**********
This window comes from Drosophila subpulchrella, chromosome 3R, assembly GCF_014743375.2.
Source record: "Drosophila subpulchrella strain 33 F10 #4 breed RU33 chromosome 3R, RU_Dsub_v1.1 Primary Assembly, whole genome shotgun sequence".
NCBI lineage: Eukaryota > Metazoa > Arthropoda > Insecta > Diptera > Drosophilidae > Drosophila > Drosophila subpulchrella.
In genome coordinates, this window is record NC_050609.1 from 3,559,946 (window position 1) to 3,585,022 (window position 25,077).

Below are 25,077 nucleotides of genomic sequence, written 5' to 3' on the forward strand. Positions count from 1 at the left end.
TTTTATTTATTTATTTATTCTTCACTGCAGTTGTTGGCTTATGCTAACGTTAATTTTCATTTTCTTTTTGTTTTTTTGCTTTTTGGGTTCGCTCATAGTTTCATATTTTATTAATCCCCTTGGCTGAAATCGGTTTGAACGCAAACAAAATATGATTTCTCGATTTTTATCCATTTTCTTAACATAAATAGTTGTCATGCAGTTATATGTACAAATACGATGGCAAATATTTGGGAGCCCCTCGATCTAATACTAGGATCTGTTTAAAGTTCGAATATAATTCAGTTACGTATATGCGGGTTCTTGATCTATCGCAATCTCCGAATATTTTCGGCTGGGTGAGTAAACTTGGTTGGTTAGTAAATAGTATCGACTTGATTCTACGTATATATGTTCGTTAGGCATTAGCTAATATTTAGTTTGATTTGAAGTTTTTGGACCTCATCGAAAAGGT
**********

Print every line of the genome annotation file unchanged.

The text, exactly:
This window comes from Drosophila subpulchrella, chromosome 3R, assembly GCF_014743375.2.
Source record: "Drosophila subpulchrella strain 33 F10 #4 breed RU33 chromosome 3R, RU_Dsub_v1.1 Primary Assembly, whole genome shotgun sequence".
NCBI lineage: Eukaryota > Metazoa > Arthropoda > Insecta > Diptera > Drosophilidae > Drosophila > Drosophila subpulchrella.
In genome coordinates, this window is record NC_050609.1 from 3,559,946 (window position 1) to 3,585,022 (window position 25,077).

Below are 25,077 nucleotides of genomic sequence, written 5' to 3' on the forward strand. Positions count from 1 at the left end.
TTTTATTTATTTATTTATTCTTCACTGCAGTTGTTGGCTTATGCTAACGTTAATTTTCATTTTCTTTTTGTTTTTTTGCTTTTTGGGTTCGCTCATAGTTTCATATTTTATTAATCCCCTTGGCTGAAATCGGTTTGAACGCAAACAAAATATGATTTCTCGATTTTTATCCATTTTCTTAACATAAATAGTTGTCATGCAGTTATATGTACAAATACGATGGCAAATATTTGGGAGCCCCTCGATCTAATACTAGGATCTGTTTAAAGTTCGAATATAATTCAGTTACGTATATGCGGGTTCTTGATCTATCGCAATCTCCGAATATTTTCGGCTGGGTGAGTAAACTTGGTTGGTTAGTAAATAGTATCGACTTGATTCTACGTATATATGTTCGTTAGGCATTAGCTAATATTTAGTTTGATTTGAAGTTTTTGGACCTCATCGAAAAGGT